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Letter from Phuket, Thailand

A Tsunami Meditation

By Scott Harrison

I just returned from a tsunami memorial service on the beach. It was a multi-faith event, but I happened to walk up when the Christian speaker was saying how bad things can actually be good things in the end and invited everyone present into the house of Jesus Christ. The Christians from his group were wearing all black.

The hypnotic blue sea, the white expanse of sand with palm trees seemed somehow entirely too sweet and wonderful for this kind of ceremony. As if nature had not a clue what it has done.

The Buddhists monks wore orange, and their audience was wearing white and more cheerful colors. They proposed to say blessings that would release the spirits of the victims to heaven and purify the sand and water. They had a festive meal set out for everyone after the ceremonies. Walking over, I noticed a memorial of incense and candles in rings in the sand. This, from the night before, but the gusty winds had blown the candles out. Nature wasn't cooperating at all.

I looked over the cards placed near the water with name, age, and country of origin of victims. Written in English and Thai. Maybe a hundred names.  Adorned with flowers. My camera memory card was full when I tried taking a picture of the wire tree, beside a Buddhist saint, that people had clipped money to. The king of Thailand was fluttering about on every bill. Then I turned and walked back to this internet shop for some cool water. If Jesus could walk on water, could he then step over a tsunami?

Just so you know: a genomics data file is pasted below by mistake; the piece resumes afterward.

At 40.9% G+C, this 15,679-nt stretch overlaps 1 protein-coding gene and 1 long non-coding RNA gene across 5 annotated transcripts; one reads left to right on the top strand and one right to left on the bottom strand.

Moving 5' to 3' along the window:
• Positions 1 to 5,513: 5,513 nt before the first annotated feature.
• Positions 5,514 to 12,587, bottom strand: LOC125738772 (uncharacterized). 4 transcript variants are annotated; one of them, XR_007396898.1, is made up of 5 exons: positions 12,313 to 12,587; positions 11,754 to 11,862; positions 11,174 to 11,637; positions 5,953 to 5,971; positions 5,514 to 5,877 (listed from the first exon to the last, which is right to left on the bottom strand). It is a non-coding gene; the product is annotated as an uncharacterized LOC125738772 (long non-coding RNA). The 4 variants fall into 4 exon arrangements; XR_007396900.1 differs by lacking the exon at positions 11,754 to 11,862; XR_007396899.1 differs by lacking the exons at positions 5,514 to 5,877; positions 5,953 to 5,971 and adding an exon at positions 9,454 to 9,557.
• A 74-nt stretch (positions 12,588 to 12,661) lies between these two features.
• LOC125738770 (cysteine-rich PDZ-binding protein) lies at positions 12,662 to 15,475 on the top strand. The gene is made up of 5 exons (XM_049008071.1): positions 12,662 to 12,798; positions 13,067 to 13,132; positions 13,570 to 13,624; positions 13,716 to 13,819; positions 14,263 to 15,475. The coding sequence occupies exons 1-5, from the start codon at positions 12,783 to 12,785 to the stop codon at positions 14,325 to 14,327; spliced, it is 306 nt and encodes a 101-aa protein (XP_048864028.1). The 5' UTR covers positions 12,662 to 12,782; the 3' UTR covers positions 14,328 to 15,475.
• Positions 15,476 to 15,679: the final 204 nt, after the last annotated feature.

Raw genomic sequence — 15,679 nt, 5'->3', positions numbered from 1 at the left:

When I first arrived in Phuket three days ago, the most striking thing was that there was no particular evidence at all that anything was wrong. The first night I walked from my hotel, where I'd parked my bags, and headed toward the ocean. I had been planning a recovery from my mistaken marriage and many people had said how truly beautiful Phuket was. I'd never been here. So, I bought my ticket well in advance. Before the tsunami.

Anyway, here I was, with an uneasy feeling — Goodness! Disaster is following me everywhere. But honestly, I had to look carefully to find signs of the disaster. I noticed sand blasted onto the glass of a telephone booth. At the beach, I noticed the walkway was broken here and there, and there were signs of heavy scraping. But the palm trees seemed undisturbed. The beach looked perfectly fine. Along the beach most businesses were closed but some were already reopened. But it didn't look too bad. It looked like an economically depressed area.

The thing I did notice was the absence of tourists. This is entirely unscientific, but I'm going to guess that the numbers of vacationers was 20 percent of what it would normally be. Today, Saturday, it seems up to maybe 35.

So, let me think. The tsunami struck on the morning of December 26th. Many people came to help, the media came in droves; and now it is something like a ghost town. I know on television the newscasters use solemn tones and long faces when they speak of the violence, wreckage, and misery in people’s lives, but hold it a second, there is a little conflict of interest here. The more shocking the news, the more viewers. For them, let's be honest, it was something of a windfall. Business booms when disaster strikes, and if they can dress it up a bit… more viewers and more coverage.